The NLRB charged that the Facebook discussion was protected concerted activity because it involved a conversation among coworkers about their terms and conditions of employment, such as staffing levels and work load. The ALJ agreed, holding that communications in response to a co-worker's criticism of their job performance were protected.
"Employees have a protected right to discuss matters affecting their employment amongst themselves. Explicit or implicit criticism by a co-worker of the manner in which they are performing their jobs is a subject about which employee discussion is protected by [the NLRA]. That is particularly true . . . where at least some of the [fired employees] had an expectation that Cruz-Moore might take her criticisms to management."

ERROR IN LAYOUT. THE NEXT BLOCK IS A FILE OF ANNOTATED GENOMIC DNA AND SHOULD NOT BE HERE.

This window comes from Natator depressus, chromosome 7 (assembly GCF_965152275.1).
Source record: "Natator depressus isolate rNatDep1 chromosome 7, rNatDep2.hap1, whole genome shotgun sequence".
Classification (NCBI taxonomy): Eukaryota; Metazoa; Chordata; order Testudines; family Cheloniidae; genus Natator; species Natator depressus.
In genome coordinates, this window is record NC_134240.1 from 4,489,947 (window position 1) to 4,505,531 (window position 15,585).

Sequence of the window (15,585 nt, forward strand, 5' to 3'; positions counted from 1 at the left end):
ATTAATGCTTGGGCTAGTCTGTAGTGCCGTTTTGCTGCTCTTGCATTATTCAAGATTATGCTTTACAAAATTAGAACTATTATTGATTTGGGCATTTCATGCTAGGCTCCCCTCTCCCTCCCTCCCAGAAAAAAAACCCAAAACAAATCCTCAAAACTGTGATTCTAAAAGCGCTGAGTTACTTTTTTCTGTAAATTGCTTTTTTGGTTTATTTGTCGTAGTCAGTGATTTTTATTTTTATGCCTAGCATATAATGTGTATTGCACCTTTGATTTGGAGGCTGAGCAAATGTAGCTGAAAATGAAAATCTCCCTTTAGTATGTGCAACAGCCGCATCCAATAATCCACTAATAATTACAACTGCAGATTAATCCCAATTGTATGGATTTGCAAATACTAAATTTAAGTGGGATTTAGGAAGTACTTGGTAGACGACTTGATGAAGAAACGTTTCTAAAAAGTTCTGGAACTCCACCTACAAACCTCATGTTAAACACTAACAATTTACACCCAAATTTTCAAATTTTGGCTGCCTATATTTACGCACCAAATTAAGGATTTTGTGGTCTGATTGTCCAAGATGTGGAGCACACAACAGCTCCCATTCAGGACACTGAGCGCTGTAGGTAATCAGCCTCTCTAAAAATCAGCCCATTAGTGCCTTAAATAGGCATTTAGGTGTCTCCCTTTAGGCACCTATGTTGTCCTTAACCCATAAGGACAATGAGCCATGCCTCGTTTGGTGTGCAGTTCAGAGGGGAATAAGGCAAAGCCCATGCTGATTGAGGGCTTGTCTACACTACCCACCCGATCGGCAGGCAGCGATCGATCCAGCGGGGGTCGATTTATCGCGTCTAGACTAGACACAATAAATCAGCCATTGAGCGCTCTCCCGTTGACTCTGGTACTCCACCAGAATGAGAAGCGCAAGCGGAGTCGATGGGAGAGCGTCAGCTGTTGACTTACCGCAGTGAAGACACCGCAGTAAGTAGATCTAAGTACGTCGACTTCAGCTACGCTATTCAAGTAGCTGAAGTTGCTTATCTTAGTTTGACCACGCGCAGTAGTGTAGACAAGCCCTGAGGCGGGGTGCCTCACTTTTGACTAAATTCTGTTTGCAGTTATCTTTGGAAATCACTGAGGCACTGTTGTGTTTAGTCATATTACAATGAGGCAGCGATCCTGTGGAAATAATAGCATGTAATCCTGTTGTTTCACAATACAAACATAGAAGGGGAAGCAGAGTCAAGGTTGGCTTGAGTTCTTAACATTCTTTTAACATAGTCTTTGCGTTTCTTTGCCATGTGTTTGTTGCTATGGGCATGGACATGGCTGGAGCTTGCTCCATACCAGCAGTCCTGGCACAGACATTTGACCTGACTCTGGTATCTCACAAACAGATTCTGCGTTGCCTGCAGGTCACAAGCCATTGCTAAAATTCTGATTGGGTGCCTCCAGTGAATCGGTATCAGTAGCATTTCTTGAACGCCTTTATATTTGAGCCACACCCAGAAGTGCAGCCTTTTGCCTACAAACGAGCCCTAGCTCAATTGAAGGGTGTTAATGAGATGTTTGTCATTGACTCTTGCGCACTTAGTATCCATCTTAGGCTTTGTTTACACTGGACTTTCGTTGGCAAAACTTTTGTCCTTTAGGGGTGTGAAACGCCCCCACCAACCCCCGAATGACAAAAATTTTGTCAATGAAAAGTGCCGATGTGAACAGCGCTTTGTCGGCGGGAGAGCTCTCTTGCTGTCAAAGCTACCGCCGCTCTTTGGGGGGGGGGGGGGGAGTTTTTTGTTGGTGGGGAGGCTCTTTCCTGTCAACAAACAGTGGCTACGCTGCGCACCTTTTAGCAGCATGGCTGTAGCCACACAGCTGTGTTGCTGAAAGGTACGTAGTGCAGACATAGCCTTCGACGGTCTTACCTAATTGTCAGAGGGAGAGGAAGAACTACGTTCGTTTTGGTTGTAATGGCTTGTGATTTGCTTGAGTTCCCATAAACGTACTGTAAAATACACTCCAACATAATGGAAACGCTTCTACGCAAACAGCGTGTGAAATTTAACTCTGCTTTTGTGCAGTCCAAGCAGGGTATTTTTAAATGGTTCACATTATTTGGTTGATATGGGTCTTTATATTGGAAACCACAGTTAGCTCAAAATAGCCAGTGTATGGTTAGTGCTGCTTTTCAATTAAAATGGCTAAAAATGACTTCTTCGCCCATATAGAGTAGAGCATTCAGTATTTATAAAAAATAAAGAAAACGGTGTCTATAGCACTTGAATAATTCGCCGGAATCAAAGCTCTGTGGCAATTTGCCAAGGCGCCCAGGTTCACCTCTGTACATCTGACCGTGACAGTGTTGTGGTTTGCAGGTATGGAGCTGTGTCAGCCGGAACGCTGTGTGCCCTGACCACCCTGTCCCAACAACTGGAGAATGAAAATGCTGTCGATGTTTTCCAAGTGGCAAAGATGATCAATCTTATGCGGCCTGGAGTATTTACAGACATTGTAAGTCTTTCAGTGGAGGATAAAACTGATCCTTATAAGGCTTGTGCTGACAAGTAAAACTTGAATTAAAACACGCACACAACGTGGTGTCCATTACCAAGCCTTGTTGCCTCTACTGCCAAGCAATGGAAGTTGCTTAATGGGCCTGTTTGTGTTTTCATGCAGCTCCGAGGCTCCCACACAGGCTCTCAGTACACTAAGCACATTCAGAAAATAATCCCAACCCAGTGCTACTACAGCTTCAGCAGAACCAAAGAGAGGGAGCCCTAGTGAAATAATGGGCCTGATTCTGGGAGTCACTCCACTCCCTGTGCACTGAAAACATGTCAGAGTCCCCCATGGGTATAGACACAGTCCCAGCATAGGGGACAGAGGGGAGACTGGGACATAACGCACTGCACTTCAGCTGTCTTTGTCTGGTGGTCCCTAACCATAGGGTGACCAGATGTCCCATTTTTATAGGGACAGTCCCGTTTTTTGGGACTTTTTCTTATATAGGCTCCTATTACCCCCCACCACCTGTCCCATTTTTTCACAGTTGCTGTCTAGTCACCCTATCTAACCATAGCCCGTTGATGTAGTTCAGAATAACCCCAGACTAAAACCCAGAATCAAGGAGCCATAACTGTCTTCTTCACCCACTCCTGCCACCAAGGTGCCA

The ALJ further held that "[i]t is irrelevant that the [fired employees] were not trying to change their working conditions and they did not communicate their concerns to" the employer.
In another case, the NLRB filed a ULP against a Chicago-area car dealer, Knauz BMW, for firing a salesman who criticized a recent sales event held by the dealership. Robert Becker and other employees complained at a sales meeting about the hot dogs and "Sam's Club" bottled water the dealership planned to serve at an event promoting a new BMW model. Becker complained that the lackluster offerings might impact sales and employee commissions. Later Becker posted mocking comments about the sales event. He also poked fun at another salesperson's error in allowing a customer's child to sit in the driver's seat of a vehicle, which resulted in the car rolling into a pond and injuring the customer. Becker posted pictures of the sales event and accident and other employees responded to his posts. Knauz fired Becker and claimed that the motive for his termination was his bad judgment in posting comments about the accident and that his posts about the sales event were not considered. The NLRB alleged that the firing was intended to discourage employees from engaging in protected concerted activities.